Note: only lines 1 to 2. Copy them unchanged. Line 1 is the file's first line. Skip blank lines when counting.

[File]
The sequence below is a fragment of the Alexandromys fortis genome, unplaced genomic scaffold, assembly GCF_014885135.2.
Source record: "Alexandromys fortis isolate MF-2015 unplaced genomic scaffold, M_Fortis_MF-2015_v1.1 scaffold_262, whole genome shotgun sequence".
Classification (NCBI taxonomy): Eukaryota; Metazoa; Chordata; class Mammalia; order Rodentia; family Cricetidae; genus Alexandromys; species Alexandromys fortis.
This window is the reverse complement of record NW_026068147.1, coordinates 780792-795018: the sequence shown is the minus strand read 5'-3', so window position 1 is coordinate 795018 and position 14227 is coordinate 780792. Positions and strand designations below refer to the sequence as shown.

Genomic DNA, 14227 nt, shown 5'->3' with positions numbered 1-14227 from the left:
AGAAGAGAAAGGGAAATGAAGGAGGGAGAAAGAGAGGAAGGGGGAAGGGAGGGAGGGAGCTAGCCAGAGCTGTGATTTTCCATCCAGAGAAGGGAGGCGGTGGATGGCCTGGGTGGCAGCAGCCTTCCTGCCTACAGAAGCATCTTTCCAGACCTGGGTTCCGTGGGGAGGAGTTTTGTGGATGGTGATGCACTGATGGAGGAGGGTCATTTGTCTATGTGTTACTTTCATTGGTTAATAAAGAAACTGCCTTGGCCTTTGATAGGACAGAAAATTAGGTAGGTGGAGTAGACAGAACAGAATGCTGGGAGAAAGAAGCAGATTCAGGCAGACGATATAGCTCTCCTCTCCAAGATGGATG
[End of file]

The sequence below is a fragment of the Alexandromys fortis genome, unplaced genomic scaffold, assembly GCF_014885135.2.
Source record: "Alexandromys fortis isolate MF-2015 unplaced genomic scaffold, M_Fortis_MF-2015_v1.1 scaffold_262, whole genome shotgun sequence".